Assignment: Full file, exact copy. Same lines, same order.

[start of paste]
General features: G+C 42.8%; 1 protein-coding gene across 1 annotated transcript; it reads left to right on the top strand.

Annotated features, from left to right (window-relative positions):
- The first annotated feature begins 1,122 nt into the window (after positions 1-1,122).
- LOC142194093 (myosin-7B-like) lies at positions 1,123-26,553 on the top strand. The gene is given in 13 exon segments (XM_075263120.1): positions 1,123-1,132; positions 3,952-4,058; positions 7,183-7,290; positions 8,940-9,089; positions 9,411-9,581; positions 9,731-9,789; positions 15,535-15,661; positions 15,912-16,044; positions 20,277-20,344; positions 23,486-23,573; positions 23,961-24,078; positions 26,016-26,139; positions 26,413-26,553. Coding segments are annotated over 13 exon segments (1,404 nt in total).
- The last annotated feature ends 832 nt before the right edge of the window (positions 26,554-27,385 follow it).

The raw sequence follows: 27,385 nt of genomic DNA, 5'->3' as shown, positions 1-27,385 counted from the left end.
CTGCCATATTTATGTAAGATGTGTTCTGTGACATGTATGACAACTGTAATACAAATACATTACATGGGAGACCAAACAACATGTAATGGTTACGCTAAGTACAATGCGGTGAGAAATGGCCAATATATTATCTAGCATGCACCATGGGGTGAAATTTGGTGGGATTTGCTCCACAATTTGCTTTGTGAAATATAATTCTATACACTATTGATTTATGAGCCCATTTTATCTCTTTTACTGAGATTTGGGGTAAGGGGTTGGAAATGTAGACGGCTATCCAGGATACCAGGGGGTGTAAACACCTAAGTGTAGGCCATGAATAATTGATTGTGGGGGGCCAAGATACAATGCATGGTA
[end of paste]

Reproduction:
General features: G+C 42.8%; 1 protein-coding gene across 1 annotated transcript; it reads left to right on the top strand.

Annotated features, from left to right (window-relative positions):
- The first annotated feature begins 1,122 nt into the window (after positions 1-1,122).
- LOC142194093 (myosin-7B-like) lies at positions 1,123-26,553 on the top strand. The gene is given in 13 exon segments (XM_075263120.1): positions 1,123-1,132; positions 3,952-4,058; positions 7,183-7,290; positions 8,940-9,089; positions 9,411-9,581; positions 9,731-9,789; positions 15,535-15,661; positions 15,912-16,044; positions 20,277-20,344; positions 23,486-23,573; positions 23,961-24,078; positions 26,016-26,139; positions 26,413-26,553. Coding segments are annotated over 13 exon segments (1,404 nt in total).
- The last annotated feature ends 832 nt before the right edge of the window (positions 26,554-27,385 follow it).

The raw sequence follows: 27,385 nt of genomic DNA, 5'->3' as shown, positions 1-27,385 counted from the left end.
CTGCCATATTTATGTAAGATGTGTTCTGTGACATGTATGACAACTGTAATACAAATACATTACATGGGAGACCAAACAACATGTAATGGTTACGCTAAGTACAATGCGGTGAGAAATGGCCAATATATTATCTAGCATGCACCATGGGGTGAAATTTGGTGGGATTTGCTCCACAATTTGCTTTGTGAAATATAATTCTATACACTATTGATTTATGAGCCCATTTTATCTCTTTTACTGAGATTTGGGGTAAGGGGTTGGAAATGTAGACGGCTATCCAGGATACCAGGGGGTGTAAACACCTAAGTGTAGGCCATGAATAATTGATTGTGGGGGGCCAAGATACAATGCATGGTA